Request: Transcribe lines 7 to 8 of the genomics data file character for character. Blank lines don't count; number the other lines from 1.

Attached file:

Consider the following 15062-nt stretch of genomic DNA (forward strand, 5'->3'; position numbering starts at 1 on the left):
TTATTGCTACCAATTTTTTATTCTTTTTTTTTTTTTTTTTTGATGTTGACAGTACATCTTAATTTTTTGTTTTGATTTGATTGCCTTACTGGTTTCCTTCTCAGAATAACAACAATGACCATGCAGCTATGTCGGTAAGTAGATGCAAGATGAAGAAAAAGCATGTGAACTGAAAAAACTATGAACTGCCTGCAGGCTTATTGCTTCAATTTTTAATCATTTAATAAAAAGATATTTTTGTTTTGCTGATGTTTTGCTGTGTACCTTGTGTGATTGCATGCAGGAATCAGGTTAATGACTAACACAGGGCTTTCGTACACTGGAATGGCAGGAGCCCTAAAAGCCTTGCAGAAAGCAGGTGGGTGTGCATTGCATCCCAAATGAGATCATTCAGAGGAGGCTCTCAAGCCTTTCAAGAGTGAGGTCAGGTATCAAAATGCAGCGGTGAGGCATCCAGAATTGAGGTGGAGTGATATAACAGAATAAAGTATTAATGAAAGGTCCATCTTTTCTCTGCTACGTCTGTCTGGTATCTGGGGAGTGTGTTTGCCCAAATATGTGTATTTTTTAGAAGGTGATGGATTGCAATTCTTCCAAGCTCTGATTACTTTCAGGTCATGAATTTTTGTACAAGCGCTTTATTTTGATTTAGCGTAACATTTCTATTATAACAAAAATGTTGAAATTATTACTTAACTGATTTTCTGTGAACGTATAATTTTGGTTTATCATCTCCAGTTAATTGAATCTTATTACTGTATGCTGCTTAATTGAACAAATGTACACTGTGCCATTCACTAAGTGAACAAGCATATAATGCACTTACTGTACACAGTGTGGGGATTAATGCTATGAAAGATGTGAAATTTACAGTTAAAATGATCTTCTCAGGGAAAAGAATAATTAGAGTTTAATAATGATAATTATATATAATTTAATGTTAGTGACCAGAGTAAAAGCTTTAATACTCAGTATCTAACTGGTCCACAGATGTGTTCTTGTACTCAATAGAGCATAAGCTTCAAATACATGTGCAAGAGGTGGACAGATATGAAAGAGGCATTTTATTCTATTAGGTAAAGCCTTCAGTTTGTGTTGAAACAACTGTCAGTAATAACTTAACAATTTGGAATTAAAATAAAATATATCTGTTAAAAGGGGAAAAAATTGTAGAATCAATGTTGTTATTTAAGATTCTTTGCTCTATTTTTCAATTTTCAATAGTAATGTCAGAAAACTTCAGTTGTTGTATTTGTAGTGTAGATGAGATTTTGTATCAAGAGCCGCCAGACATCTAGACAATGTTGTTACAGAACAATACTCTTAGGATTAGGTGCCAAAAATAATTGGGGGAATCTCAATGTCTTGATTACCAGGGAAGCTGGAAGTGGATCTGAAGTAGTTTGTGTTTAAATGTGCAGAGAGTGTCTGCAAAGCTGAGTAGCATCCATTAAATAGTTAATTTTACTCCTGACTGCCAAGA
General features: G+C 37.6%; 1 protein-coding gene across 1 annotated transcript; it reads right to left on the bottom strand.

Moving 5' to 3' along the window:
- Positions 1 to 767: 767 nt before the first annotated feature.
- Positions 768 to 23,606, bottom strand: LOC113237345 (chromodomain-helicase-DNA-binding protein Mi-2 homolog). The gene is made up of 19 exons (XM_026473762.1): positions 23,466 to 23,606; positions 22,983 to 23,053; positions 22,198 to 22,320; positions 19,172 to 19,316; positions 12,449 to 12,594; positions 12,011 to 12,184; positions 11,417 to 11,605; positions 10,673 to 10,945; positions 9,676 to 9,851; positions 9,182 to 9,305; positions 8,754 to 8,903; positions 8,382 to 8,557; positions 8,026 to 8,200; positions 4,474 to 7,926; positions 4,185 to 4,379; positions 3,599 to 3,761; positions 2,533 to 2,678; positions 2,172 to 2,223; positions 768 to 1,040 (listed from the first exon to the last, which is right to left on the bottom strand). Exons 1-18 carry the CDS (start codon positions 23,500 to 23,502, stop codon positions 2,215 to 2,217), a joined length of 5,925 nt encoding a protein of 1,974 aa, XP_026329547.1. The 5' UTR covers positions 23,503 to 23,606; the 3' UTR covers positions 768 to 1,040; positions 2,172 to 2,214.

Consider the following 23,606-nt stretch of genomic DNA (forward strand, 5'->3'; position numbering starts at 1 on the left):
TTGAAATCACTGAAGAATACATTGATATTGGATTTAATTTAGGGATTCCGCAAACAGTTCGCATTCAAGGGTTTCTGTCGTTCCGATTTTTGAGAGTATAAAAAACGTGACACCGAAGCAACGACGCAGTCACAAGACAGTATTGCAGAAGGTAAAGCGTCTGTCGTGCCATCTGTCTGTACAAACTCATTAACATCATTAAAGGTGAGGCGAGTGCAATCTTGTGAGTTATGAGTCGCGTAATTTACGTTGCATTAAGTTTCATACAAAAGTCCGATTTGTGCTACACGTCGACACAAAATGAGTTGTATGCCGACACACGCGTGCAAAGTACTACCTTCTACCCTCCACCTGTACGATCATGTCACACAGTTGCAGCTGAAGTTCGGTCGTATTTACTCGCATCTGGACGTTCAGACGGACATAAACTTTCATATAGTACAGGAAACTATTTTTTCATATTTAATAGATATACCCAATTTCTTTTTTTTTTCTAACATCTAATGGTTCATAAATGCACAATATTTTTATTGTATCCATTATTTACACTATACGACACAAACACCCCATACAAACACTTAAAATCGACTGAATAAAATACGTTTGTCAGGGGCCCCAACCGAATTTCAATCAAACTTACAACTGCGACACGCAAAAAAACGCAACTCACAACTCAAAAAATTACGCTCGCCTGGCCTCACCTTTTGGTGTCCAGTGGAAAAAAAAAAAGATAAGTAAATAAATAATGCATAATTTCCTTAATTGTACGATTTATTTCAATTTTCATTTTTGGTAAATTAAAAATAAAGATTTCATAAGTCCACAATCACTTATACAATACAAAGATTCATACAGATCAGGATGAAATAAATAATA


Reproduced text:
Consider the following 23,606-nt stretch of genomic DNA (forward strand, 5'->3'; position numbering starts at 1 on the left):
TTGAAATCACTGAAGAATACATTGATATTGGATTTAATTTAGGGATTCCGCAAACAGTTCGCATTCAAGGGTTTCTGTCGTTCCGATTTTTGAGAGTATAAAAAACGTGACACCGAAGCAACGACGCAGTCACAAGACAGTATTGCAGAAGGTAAAGCGTCTGTCGTGCCATCTGTCTGTACAAACTCATTAACATCATTAAAGGTGAGGCGAGTGCAATCTTGTGAGTTATGAGTCGCGTAATTTACGTTGCATTAAGTTTCATACAAAAGTCCGATTTGTGCTACACGTCGACACAAAATGAGTTGTATGCCGACACACGCGTGCAAAGTACTACCTTCTACCCTCCACCTGTACGATCATGTCACACAGTTGCAGCTGAAGTTCGGTCGTATTTACTCGCATCTGGACGTTCAGACGGACATAAACTTTCATATAGTACAGGAAACTATTTTTTCATATTTAATAGATATACCCAATTTCTTTTTTTTTTCTAACATCTAATGGTTCATAAATGCACAATATTTTTATTGTATCCATTATTTACACTATACGACACAAACACCCCATACAAACACTTAAAATCGACTGAATAAAATACGTTTGTCAGGGGCCCCAACCGAATTTCAATCAAACTTACAACTGCGACACGCAAAAAAACGCAACTCACAACTCAAAAAATTACGCTCGCCTGGCCTCACCTTTTGGTGTCCAGTGGAAAAAAAAAAAGATAAGTAAATAAATAATGCATAATTTCCTTAATTGTACGATTTATTTCAATTTTCATTTTTGGTAAATTAAAAATAAAGATTTCATAAGTCCACAATCACTTATACAATACAAAGATTCATACAGATCAGGATGAAATAAATAATA